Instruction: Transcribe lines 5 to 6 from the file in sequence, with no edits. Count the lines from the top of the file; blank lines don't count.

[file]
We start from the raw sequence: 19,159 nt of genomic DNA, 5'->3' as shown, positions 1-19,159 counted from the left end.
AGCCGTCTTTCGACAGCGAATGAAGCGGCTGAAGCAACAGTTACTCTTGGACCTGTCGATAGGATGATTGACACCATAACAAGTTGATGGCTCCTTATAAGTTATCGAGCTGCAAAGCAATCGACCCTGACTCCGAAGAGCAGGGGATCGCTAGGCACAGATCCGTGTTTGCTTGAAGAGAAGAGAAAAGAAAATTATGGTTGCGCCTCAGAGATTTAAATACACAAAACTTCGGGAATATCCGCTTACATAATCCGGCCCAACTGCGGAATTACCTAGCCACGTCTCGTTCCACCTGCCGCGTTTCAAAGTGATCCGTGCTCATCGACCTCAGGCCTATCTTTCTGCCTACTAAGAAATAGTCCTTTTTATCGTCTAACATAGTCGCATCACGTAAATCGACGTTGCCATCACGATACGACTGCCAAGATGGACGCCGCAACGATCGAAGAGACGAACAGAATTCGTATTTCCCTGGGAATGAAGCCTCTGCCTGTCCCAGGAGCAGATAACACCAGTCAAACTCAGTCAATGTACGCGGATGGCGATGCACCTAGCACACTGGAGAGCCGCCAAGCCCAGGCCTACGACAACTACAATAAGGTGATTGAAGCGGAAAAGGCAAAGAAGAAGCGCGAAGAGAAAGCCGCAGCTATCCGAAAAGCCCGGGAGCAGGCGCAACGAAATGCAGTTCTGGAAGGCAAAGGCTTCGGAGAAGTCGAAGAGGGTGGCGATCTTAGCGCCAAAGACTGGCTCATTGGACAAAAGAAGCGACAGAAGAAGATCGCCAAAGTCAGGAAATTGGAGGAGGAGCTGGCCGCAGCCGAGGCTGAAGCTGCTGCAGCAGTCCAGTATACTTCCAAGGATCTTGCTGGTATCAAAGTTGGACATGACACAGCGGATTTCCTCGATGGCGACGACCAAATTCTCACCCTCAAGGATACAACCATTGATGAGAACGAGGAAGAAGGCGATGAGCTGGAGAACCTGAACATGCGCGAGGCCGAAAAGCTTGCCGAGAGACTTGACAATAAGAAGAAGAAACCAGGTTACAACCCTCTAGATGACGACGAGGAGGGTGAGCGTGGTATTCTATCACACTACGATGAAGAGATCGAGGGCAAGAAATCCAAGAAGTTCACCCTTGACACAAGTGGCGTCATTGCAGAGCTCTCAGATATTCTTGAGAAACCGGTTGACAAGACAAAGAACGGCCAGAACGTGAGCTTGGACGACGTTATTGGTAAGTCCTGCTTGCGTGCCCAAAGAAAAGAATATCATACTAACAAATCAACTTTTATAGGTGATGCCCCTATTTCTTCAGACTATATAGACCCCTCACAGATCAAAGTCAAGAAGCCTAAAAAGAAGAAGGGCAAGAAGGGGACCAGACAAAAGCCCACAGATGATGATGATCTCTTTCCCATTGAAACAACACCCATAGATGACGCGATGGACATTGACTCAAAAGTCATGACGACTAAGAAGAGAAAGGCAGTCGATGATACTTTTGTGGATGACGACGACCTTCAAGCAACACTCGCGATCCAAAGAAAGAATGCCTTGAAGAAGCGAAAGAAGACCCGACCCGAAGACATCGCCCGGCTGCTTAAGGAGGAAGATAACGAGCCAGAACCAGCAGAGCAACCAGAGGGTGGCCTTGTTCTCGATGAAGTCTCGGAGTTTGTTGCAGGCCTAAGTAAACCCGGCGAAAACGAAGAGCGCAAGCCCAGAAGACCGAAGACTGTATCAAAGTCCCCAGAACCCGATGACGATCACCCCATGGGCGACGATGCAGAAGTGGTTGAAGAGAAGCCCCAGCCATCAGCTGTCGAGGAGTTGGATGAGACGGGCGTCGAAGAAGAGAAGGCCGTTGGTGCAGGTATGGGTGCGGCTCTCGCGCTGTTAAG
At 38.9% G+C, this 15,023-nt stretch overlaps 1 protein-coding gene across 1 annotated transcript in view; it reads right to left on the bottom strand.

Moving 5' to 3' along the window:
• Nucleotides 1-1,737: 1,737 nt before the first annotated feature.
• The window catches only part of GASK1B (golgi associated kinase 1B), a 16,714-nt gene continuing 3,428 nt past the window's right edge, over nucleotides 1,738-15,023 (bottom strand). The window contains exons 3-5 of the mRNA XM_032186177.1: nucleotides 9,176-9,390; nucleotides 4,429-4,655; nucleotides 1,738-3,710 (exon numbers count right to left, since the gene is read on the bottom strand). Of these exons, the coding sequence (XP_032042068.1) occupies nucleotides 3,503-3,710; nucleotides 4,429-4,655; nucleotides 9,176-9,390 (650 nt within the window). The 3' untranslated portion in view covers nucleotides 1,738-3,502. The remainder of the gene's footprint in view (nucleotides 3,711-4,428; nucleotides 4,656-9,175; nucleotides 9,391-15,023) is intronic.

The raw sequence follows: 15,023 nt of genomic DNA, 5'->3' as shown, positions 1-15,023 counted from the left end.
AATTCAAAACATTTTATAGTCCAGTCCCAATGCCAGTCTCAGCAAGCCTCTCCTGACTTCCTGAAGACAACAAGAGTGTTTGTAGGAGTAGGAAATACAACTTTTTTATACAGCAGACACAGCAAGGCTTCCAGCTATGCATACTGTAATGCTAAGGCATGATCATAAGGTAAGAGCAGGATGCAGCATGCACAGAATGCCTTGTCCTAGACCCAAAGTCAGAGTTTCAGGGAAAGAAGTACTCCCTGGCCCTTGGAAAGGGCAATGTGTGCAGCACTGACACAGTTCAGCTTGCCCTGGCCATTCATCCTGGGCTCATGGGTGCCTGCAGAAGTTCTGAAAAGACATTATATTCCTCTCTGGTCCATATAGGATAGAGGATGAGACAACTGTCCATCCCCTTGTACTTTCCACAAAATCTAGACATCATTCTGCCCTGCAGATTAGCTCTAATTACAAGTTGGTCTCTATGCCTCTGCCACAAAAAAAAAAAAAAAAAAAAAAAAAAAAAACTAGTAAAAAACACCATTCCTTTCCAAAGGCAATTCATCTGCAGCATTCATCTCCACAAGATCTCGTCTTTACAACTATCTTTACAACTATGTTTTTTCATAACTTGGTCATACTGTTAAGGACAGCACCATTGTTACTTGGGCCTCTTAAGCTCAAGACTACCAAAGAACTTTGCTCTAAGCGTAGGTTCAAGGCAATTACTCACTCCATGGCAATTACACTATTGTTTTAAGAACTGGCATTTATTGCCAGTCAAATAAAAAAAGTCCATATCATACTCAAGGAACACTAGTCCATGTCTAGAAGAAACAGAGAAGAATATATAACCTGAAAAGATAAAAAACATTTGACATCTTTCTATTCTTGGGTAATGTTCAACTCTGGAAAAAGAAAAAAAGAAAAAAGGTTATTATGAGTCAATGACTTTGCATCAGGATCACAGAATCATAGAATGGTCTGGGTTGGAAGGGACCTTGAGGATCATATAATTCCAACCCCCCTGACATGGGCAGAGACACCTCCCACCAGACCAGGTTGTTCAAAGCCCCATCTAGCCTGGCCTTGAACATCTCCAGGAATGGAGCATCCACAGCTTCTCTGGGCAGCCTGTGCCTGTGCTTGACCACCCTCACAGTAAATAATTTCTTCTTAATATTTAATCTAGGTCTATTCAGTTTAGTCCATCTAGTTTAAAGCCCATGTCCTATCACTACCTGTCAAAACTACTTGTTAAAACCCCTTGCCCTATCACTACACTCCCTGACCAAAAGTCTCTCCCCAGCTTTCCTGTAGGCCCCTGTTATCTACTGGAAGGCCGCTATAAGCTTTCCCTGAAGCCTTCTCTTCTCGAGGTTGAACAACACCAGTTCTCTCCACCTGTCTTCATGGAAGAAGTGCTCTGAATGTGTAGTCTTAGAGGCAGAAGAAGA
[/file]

• Nucleotides 1-1,737: 1,737 nt before the first annotated feature.
• The window catches only part of GASK1B (golgi associated kinase 1B), a 16,714-nt gene continuing 3,428 nt past the window's right edge, over nucleotides 1,738-15,023 (bottom strand). The window contains exons 3-5 of the mRNA XM_032186177.1: nucleotides 9,176-9,390; nucleotides 4,429-4,655; nucleotides 1,738-3,710 (exon numbers count right to left, since the gene is read on the bottom strand). Of these exons, the coding sequence (XP_032042068.1) occupies nucleotides 3,503-3,710; nucleotides 4,429-4,655; nucleotides 9,176-9,390 (650 nt within the window). The 3' untranslated portion in view covers nucleotides 1,738-3,502. The remainder of the gene's footprint in view (nucleotides 3,711-4,428; nucleotides 4,656-9,175; nucleotides 9,391-15,023) is intronic.